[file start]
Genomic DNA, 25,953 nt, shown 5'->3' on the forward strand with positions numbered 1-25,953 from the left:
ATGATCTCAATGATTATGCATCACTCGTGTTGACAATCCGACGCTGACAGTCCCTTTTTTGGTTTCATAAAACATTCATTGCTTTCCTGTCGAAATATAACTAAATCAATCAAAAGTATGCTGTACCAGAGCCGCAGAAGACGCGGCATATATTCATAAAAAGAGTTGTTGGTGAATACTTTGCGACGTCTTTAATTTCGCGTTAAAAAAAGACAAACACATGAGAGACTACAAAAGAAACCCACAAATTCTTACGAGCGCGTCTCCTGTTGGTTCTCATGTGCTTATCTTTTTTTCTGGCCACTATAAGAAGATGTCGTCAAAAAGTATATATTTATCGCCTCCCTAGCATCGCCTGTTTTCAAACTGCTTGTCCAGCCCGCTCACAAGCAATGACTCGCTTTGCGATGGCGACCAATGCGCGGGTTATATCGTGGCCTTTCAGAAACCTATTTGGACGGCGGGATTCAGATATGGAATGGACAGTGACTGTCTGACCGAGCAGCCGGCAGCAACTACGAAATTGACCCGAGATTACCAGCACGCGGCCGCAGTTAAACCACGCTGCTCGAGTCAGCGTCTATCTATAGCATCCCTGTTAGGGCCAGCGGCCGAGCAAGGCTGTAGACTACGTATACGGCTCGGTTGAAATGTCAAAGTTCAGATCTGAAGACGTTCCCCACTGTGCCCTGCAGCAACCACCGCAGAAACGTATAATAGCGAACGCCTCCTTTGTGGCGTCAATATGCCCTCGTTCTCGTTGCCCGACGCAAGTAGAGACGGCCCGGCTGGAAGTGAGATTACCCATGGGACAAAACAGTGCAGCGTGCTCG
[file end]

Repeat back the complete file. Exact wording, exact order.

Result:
Genomic DNA, 25,953 nt, shown 5'->3' on the forward strand with positions numbered 1-25,953 from the left:
ATGATCTCAATGATTATGCATCACTCGTGTTGACAATCCGACGCTGACAGTCCCTTTTTTGGTTTCATAAAACATTCATTGCTTTCCTGTCGAAATATAACTAAATCAATCAAAAGTATGCTGTACCAGAGCCGCAGAAGACGCGGCATATATTCATAAAAAGAGTTGTTGGTGAATACTTTGCGACGTCTTTAATTTCGCGTTAAAAAAAGACAAACACATGAGAGACTACAAAAGAAACCCACAAATTCTTACGAGCGCGTCTCCTGTTGGTTCTCATGTGCTTATCTTTTTTTCTGGCCACTATAAGAAGATGTCGTCAAAAAGTATATATTTATCGCCTCCCTAGCATCGCCTGTTTTCAAACTGCTTGTCCAGCCCGCTCACAAGCAATGACTCGCTTTGCGATGGCGACCAATGCGCGGGTTATATCGTGGCCTTTCAGAAACCTATTTGGACGGCGGGATTCAGATATGGAATGGACAGTGACTGTCTGACCGAGCAGCCGGCAGCAACTACGAAATTGACCCGAGATTACCAGCACGCGGCCGCAGTTAAACCACGCTGCTCGAGTCAGCGTCTATCTATAGCATCCCTGTTAGGGCCAGCGGCCGAGCAAGGCTGTAGACTACGTATACGGCTCGGTTGAAATGTCAAAGTTCAGATCTGAAGACGTTCCCCACTGTGCCCTGCAGCAACCACCGCAGAAACGTATAATAGCGAACGCCTCCTTTGTGGCGTCAATATGCCCTCGTTCTCGTTGCCCGACGCAAGTAGAGACGGCCCGGCTGGAAGTGAGATTACCCATGGGACAAAACAGTGCAGCGTGCTCG